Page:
Tech News In Brief March 19th */?> Tech News In Brief March 19thMarch 19, 2014 2:25 pm ·
There goes that contract: Ellen DeGeneres set a record for retweets with an Oscar photograph taken with a Samsung phone (Samsung was a sponsor of the Oscar broadcast). Too bad she normally uses an iPhone. In addition to setting a record, the post broke Twitter.
Unclear on the concept: A couple of weeks ago in the wake of the Mt. Gox failure, a US Senator announced he wants the US government to “ban” Bitcoin and provoked not only a “well, let’s take a look at it” response from other, more stable exchanges (who would rather self-regulate than comply with lots of government regulations), but also a suggestion to ban the US dollar for most of the same reasons. After all, if they’re good enough for the Winklevoss twins and Sir Richard Branson, who are we to judge?
Meanwhile, the distinguished gentleman’s fellow Senator (from the same state) doesn’t like the possibility of a .sucks domain name (see next item).
Fun and games: Think you’re smarter than a 12-year-old? See if you can hack Jurassic Park… or ride Marty McFly’s no-wheel skateboard. Of course, since they’re both from the Internet, they’re no more real than the Internet is at age 25. In a related matter, the US Commerce department will be turning over management of IP addresses and domain names next year.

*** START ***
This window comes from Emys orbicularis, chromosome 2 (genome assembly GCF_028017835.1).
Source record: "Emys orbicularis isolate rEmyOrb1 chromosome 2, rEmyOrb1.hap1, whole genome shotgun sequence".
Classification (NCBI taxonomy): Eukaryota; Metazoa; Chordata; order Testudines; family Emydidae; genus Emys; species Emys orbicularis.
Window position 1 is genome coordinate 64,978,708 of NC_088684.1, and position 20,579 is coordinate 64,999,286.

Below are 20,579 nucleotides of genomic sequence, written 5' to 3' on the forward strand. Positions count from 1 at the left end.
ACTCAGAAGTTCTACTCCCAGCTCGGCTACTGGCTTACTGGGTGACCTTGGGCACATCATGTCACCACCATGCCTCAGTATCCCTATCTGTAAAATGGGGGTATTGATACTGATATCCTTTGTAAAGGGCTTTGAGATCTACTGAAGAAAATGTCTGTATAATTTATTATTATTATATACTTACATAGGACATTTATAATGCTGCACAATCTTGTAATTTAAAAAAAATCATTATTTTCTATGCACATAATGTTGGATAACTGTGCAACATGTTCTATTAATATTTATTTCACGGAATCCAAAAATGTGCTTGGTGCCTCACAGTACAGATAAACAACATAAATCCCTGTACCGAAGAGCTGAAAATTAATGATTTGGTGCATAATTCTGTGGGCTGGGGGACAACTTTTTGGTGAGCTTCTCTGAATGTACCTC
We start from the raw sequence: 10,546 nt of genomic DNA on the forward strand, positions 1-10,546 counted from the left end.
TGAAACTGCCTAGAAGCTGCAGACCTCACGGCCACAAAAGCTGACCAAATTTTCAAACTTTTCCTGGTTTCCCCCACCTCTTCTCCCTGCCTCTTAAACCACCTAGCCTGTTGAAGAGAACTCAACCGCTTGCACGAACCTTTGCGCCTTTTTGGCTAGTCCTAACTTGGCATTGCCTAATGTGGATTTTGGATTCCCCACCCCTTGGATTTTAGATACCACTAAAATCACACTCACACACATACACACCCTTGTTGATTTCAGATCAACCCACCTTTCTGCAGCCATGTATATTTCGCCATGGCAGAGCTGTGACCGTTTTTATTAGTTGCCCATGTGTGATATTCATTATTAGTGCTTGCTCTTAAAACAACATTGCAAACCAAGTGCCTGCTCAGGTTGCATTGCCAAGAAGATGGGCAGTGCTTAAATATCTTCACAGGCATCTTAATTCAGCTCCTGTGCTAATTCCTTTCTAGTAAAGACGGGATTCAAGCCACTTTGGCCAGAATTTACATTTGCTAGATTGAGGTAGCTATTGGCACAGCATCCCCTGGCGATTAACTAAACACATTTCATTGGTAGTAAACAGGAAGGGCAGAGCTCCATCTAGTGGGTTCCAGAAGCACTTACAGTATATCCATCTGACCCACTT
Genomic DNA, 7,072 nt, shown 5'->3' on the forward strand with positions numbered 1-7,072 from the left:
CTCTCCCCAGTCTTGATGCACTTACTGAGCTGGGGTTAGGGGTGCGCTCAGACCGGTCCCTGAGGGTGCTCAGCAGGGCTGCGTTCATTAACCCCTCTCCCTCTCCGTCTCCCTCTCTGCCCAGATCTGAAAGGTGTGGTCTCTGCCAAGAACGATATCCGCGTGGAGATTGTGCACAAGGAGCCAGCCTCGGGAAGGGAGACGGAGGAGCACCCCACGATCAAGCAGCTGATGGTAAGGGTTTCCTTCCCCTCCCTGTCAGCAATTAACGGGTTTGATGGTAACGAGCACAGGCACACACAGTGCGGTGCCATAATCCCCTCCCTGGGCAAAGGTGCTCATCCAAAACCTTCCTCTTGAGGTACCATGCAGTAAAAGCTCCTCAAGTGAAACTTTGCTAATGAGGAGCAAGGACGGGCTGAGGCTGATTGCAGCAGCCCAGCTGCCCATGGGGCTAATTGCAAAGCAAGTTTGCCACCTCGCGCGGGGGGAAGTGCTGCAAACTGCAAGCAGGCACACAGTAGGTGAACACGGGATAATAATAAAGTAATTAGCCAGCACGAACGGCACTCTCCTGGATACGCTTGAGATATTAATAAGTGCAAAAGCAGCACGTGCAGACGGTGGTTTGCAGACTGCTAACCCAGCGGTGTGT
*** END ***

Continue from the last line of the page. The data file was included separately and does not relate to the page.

Bracket buster: Before you go making your picks for the NCAA basketball tournament that starts this weekend (we purists don’t dignify the NCAA’s
money-grabbing play-in games), you might want to click the “forgot password” link on Yahoo, because you’re not going to be able to sign in using your Google or Facebook IDs.
A thousand words: If you’ve looked at a blog or news site, you’ve probably seen an image “borrowed” from Getty Images. Now, you can embed them for free — no royalty required.
When will they ever learn: The man nominated to be the next head of the NSA, Vice Admiral Michael Rogers, wants to revive CISPA, the act that caused Internet users and companies to go nuts last year over that pesky Fourth Amendment thingamabob. For all anyone knows, they’re already at it.
Wonder what that cost him: Bill Gates is back on top of the world’s richest list. And before you start muttering, consider that he’s given away about $28 billion of what he once had.
Signs of the Apocalypse: The US government has sued wireless carrier Sprint for overcharging on spying expenses. The Federal Trade Commission is more than halfway there to being one of the first ever government agencies (besides the IRS) to make a profit. xkcd is going retro.